Villafranca Montes de Oca to Atapuerca – 18 Kms, 26,664 steps
After a good night’s sleep in the San Anton Abad hotel, and after a few trips through their outstanding, protein-laden breakfast buffet, I left town just at dawn for Atapuerca.
I remembered from my 2019 Camino that there was a climb out of town, but I’d forgotten how long and relentless it was. After about 45 minutes of steady uphill walking, I finally reached the point where the trail flattened out through the woods. Luckily, the weather was cool and partly cloudy, which made the climb easier.
Eventually, the trees became a pine forest and I walked along what looked like a service road for hours. I saw one or two other pilgrims as I went, including Grace and Wendy, who left me in their dust. For long stretches, the path surface was a miserable, rocky mess.
I make use of my hiking poles for all ascents and descents. Uphill, they really help the legs power along. Downhill, they can take a good bit of the load off the knees. They can also prevent a face plant if you trip over some sneaky stone (which I have, a few times). I’ve seen a lot of younger people walking without them and I’ve seen a lot of younger people wearing knee braces. In my estimation, hiking poles are worth every penny.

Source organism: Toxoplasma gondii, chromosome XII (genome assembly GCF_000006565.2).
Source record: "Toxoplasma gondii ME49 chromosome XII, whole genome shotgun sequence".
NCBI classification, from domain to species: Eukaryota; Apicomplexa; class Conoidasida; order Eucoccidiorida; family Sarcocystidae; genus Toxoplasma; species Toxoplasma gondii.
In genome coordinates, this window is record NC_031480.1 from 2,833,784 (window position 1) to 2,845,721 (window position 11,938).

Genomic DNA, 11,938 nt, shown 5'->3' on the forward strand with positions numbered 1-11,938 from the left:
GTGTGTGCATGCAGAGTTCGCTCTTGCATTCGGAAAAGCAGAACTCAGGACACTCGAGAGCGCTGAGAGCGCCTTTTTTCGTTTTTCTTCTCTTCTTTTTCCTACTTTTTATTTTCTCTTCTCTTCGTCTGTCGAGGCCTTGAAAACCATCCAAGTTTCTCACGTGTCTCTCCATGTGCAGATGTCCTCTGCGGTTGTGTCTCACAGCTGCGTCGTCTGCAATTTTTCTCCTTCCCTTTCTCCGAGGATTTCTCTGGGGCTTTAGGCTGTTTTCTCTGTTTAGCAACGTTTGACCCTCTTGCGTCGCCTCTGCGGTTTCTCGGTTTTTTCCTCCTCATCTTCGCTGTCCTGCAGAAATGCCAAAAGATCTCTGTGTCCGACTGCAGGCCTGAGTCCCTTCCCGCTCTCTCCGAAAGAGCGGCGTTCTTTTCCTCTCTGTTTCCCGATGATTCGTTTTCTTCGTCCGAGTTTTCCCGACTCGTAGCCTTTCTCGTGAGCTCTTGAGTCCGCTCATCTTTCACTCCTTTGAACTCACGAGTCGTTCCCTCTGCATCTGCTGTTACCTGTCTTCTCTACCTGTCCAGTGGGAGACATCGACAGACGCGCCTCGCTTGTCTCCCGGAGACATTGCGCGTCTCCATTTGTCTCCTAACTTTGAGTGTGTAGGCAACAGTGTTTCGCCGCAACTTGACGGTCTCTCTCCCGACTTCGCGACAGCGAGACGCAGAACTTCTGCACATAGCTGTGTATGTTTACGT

After stops in the small towns of San Juan and Agés, I finally made it to Atapuerca. This is the town that gives its name to the nearby caves where wall paintings and other evidence of human activity have been traced back 1.5 million years.
I got an unpleasant surprise when I arrived: my accomodation had no reservation for me. This despite an exchange of emails back in May with the very woman at the front desk. I showed her the email she sent me, she said that I was supposed to have followed up with a credit card number (which is not stated in her email). This was a serious problem. Atapuera is a tiny town and this is prime pilgrim season so everything in town was booked. However, I was pleasant with the woman and she graciously (and, I think, a little guiltily) called around town and found me a nice room nearby. It was probably nicer than her place, actually. So, despite a bit of a shock, it all turned out OK in the end. As they say, “the Camino provides”.
Tomorrow, I’m off to the big city of Burgos, population 180,000, at the end of a 20 Km walk.